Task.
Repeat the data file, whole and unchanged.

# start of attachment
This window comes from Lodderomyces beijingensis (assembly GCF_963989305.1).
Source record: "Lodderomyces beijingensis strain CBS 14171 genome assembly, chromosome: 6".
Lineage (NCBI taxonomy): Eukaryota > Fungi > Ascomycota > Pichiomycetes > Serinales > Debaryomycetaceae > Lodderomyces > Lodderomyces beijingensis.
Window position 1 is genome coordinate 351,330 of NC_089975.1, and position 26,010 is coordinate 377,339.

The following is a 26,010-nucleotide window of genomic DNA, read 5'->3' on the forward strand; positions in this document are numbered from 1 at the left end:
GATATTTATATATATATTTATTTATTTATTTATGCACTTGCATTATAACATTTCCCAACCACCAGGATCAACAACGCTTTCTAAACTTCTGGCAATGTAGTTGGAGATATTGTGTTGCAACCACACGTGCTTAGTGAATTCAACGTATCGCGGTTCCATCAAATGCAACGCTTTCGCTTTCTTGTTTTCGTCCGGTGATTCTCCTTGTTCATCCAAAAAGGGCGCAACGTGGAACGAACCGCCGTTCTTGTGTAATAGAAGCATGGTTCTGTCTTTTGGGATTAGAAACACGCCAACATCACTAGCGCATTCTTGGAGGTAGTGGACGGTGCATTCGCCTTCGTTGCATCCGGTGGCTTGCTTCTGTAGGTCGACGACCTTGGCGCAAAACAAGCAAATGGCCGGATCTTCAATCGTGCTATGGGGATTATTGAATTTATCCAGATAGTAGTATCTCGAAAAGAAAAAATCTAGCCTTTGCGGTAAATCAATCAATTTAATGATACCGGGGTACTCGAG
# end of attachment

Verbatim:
This window comes from Lodderomyces beijingensis (assembly GCF_963989305.1).
Source record: "Lodderomyces beijingensis strain CBS 14171 genome assembly, chromosome: 6".
Lineage (NCBI taxonomy): Eukaryota > Fungi > Ascomycota > Pichiomycetes > Serinales > Debaryomycetaceae > Lodderomyces > Lodderomyces beijingensis.
Window position 1 is genome coordinate 351,330 of NC_089975.1, and position 26,010 is coordinate 377,339.

The following is a 26,010-nucleotide window of genomic DNA, read 5'->3' on the forward strand; positions in this document are numbered from 1 at the left end:
GATATTTATATATATATTTATTTATTTATTTATGCACTTGCATTATAACATTTCCCAACCACCAGGATCAACAACGCTTTCTAAACTTCTGGCAATGTAGTTGGAGATATTGTGTTGCAACCACACGTGCTTAGTGAATTCAACGTATCGCGGTTCCATCAAATGCAACGCTTTCGCTTTCTTGTTTTCGTCCGGTGATTCTCCTTGTTCATCCAAAAAGGGCGCAACGTGGAACGAACCGCCGTTCTTGTGTAATAGAAGCATGGTTCTGTCTTTTGGGATTAGAAACACGCCAACATCACTAGCGCATTCTTGGAGGTAGTGGACGGTGCATTCGCCTTCGTTGCATCCGGTGGCTTGCTTCTGTAGGTCGACGACCTTGGCGCAAAACAAGCAAATGGCCGGATCTTCAATCGTGCTATGGGGATTATTGAATTTATCCAGATAGTAGTATCTCGAAAAGAAAAAATCTAGCCTTTGCGGTAAATCAATCAATTTAATGATACCGGGGTACTCGAG